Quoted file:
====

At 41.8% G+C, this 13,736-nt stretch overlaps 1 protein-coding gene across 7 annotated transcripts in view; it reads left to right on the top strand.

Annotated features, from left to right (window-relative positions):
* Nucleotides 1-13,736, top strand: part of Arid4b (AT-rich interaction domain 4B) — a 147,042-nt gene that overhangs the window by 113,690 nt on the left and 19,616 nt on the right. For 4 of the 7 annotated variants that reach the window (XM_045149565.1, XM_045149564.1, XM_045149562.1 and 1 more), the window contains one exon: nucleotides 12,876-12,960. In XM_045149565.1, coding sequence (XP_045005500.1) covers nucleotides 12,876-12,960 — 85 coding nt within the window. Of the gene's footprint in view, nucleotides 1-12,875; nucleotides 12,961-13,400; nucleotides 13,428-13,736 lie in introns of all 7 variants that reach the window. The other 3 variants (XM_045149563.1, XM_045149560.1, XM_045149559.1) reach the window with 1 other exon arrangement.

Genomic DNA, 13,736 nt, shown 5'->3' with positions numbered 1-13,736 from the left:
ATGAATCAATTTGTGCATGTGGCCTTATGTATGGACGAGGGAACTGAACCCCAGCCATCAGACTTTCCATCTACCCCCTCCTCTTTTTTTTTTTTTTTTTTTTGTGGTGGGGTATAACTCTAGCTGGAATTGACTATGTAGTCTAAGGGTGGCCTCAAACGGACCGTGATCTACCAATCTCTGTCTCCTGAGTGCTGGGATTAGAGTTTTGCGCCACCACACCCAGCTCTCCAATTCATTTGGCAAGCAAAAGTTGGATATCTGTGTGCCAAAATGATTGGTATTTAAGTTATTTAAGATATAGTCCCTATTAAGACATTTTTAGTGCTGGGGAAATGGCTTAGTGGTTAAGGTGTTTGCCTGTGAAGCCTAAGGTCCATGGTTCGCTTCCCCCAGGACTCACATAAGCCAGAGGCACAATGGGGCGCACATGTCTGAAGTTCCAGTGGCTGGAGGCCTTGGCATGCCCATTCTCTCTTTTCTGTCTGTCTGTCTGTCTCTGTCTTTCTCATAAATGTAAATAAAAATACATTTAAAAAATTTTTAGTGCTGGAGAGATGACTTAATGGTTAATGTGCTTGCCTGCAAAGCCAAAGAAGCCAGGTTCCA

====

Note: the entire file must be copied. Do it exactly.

At 41.8% G+C, this 13,736-nt stretch overlaps 1 protein-coding gene across 7 annotated transcripts in view; it reads left to right on the top strand.

Annotated features, from left to right (window-relative positions):
* Nucleotides 1-13,736, top strand: part of Arid4b (AT-rich interaction domain 4B) — a 147,042-nt gene that overhangs the window by 113,690 nt on the left and 19,616 nt on the right. For 4 of the 7 annotated variants that reach the window (XM_045149565.1, XM_045149564.1, XM_045149562.1 and 1 more), the window contains one exon: nucleotides 12,876-12,960. In XM_045149565.1, coding sequence (XP_045005500.1) covers nucleotides 12,876-12,960 — 85 coding nt within the window. Of the gene's footprint in view, nucleotides 1-12,875; nucleotides 12,961-13,400; nucleotides 13,428-13,736 lie in introns of all 7 variants that reach the window. The other 3 variants (XM_045149563.1, XM_045149560.1, XM_045149559.1) reach the window with 1 other exon arrangement.

Genomic DNA, 13,736 nt, shown 5'->3' with positions numbered 1-13,736 from the left:
ATGAATCAATTTGTGCATGTGGCCTTATGTATGGACGAGGGAACTGAACCCCAGCCATCAGACTTTCCATCTACCCCCTCCTCTTTTTTTTTTTTTTTTTTTTGTGGTGGGGTATAACTCTAGCTGGAATTGACTATGTAGTCTAAGGGTGGCCTCAAACGGACCGTGATCTACCAATCTCTGTCTCCTGAGTGCTGGGATTAGAGTTTTGCGCCACCACACCCAGCTCTCCAATTCATTTGGCAAGCAAAAGTTGGATATCTGTGTGCCAAAATGATTGGTATTTAAGTTATTTAAGATATAGTCCCTATTAAGACATTTTTAGTGCTGGGGAAATGGCTTAGTGGTTAAGGTGTTTGCCTGTGAAGCCTAAGGTCCATGGTTCGCTTCCCCCAGGACTCACATAAGCCAGAGGCACAATGGGGCGCACATGTCTGAAGTTCCAGTGGCTGGAGGCCTTGGCATGCCCATTCTCTCTTTTCTGTCTGTCTGTCTGTCTCTGTCTTTCTCATAAATGTAAATAAAAATACATTTAAAAAATTTTTAGTGCTGGAGAGATGACTTAATGGTTAATGTGCTTGCCTGCAAAGCCAAAGAAGCCAGGTTCCA